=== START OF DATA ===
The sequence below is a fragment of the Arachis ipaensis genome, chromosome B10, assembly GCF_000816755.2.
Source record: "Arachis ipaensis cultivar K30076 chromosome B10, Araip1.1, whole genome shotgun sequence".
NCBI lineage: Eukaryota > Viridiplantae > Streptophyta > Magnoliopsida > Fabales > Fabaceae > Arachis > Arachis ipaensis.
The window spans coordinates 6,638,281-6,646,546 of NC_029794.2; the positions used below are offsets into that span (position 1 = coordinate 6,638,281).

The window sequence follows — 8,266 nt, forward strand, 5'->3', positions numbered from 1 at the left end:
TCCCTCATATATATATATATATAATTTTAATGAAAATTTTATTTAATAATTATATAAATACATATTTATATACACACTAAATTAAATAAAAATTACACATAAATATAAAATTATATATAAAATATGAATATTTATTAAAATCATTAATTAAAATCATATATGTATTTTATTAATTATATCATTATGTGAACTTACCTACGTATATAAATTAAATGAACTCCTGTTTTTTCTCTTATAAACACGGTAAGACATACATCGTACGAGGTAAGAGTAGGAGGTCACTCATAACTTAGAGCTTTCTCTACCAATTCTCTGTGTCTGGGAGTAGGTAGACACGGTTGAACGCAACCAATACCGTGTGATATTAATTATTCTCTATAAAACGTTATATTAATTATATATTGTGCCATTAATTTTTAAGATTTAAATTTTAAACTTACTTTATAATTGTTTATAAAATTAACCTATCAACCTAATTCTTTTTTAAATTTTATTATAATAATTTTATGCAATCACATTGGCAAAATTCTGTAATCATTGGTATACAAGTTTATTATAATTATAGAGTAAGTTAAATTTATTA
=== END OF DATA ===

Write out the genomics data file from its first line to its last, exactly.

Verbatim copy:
The sequence below is a fragment of the Arachis ipaensis genome, chromosome B10, assembly GCF_000816755.2.
Source record: "Arachis ipaensis cultivar K30076 chromosome B10, Araip1.1, whole genome shotgun sequence".
NCBI lineage: Eukaryota > Viridiplantae > Streptophyta > Magnoliopsida > Fabales > Fabaceae > Arachis > Arachis ipaensis.
The window spans coordinates 6,638,281-6,646,546 of NC_029794.2; the positions used below are offsets into that span (position 1 = coordinate 6,638,281).

The window sequence follows — 8,266 nt, forward strand, 5'->3', positions numbered from 1 at the left end:
TCCCTCATATATATATATATATAATTTTAATGAAAATTTTATTTAATAATTATATAAATACATATTTATATACACACTAAATTAAATAAAAATTACACATAAATATAAAATTATATATAAAATATGAATATTTATTAAAATCATTAATTAAAATCATATATGTATTTTATTAATTATATCATTATGTGAACTTACCTACGTATATAAATTAAATGAACTCCTGTTTTTTCTCTTATAAACACGGTAAGACATACATCGTACGAGGTAAGAGTAGGAGGTCACTCATAACTTAGAGCTTTCTCTACCAATTCTCTGTGTCTGGGAGTAGGTAGACACGGTTGAACGCAACCAATACCGTGTGATATTAATTATTCTCTATAAAACGTTATATTAATTATATATTGTGCCATTAATTTTTAAGATTTAAATTTTAAACTTACTTTATAATTGTTTATAAAATTAACCTATCAACCTAATTCTTTTTTAAATTTTATTATAATAATTTTATGCAATCACATTGGCAAAATTCTGTAATCATTGGTATACAAGTTTATTATAATTATAGAGTAAGTTAAATTTATTA